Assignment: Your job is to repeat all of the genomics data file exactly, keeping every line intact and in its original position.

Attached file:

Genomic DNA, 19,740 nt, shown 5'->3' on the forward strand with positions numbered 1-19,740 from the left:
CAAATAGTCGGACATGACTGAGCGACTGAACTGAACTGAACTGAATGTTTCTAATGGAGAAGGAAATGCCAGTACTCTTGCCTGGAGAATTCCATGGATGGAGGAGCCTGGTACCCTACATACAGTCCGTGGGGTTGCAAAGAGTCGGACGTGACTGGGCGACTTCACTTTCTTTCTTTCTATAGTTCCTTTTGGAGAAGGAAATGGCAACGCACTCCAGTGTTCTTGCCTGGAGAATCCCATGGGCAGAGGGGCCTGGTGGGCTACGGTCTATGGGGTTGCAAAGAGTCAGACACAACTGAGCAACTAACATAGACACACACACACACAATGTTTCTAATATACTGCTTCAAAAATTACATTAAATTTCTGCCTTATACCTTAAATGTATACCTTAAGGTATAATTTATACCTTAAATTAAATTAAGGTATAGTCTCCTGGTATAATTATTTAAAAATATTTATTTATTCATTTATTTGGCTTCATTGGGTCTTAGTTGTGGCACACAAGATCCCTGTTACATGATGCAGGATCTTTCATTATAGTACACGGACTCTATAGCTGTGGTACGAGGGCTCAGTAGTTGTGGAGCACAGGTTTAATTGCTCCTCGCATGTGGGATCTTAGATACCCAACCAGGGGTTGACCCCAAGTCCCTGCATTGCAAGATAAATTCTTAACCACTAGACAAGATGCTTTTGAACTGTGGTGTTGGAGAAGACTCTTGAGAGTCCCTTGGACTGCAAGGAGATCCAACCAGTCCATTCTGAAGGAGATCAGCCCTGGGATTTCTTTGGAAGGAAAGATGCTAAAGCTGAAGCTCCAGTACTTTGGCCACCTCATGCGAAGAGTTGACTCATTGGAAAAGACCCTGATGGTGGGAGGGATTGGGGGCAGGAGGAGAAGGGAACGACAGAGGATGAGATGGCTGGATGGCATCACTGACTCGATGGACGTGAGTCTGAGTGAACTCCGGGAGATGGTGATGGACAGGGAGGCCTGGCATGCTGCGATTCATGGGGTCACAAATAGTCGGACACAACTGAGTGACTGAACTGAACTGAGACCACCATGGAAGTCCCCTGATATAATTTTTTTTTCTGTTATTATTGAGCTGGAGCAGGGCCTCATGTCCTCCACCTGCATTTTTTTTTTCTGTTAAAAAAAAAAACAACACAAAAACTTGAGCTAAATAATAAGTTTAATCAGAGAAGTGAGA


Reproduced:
Genomic DNA, 19,740 nt, shown 5'->3' on the forward strand with positions numbered 1-19,740 from the left:
CAAATAGTCGGACATGACTGAGCGACTGAACTGAACTGAACTGAATGTTTCTAATGGAGAAGGAAATGCCAGTACTCTTGCCTGGAGAATTCCATGGATGGAGGAGCCTGGTACCCTACATACAGTCCGTGGGGTTGCAAAGAGTCGGACGTGACTGGGCGACTTCACTTTCTTTCTTTCTATAGTTCCTTTTGGAGAAGGAAATGGCAACGCACTCCAGTGTTCTTGCCTGGAGAATCCCATGGGCAGAGGGGCCTGGTGGGCTACGGTCTATGGGGTTGCAAAGAGTCAGACACAACTGAGCAACTAACATAGACACACACACACACAATGTTTCTAATATACTGCTTCAAAAATTACATTAAATTTCTGCCTTATACCTTAAATGTATACCTTAAGGTATAATTTATACCTTAAATTAAATTAAGGTATAGTCTCCTGGTATAATTATTTAAAAATATTTATTTATTCATTTATTTGGCTTCATTGGGTCTTAGTTGTGGCACACAAGATCCCTGTTACATGATGCAGGATCTTTCATTATAGTACACGGACTCTATAGCTGTGGTACGAGGGCTCAGTAGTTGTGGAGCACAGGTTTAATTGCTCCTCGCATGTGGGATCTTAGATACCCAACCAGGGGTTGACCCCAAGTCCCTGCATTGCAAGATAAATTCTTAACCACTAGACAAGATGCTTTTGAACTGTGGTGTTGGAGAAGACTCTTGAGAGTCCCTTGGACTGCAAGGAGATCCAACCAGTCCATTCTGAAGGAGATCAGCCCTGGGATTTCTTTGGAAGGAAAGATGCTAAAGCTGAAGCTCCAGTACTTTGGCCACCTCATGCGAAGAGTTGACTCATTGGAAAAGACCCTGATGGTGGGAGGGATTGGGGGCAGGAGGAGAAGGGAACGACAGAGGATGAGATGGCTGGATGGCATCACTGACTCGATGGACGTGAGTCTGAGTGAACTCCGGGAGATGGTGATGGACAGGGAGGCCTGGCATGCTGCGATTCATGGGGTCACAAATAGTCGGACACAACTGAGTGACTGAACTGAACTGAGACCACCATGGAAGTCCCCTGATATAATTTTTTTTTCTGTTATTATTGAGCTGGAGCAGGGCCTCATGTCCTCCACCTGCATTTTTTTTTTCTGTTAAAAAAAAAAACAACACAAAAACTTGAGCTAAATAATAAGTTTAATCAGAGAAGTGAGA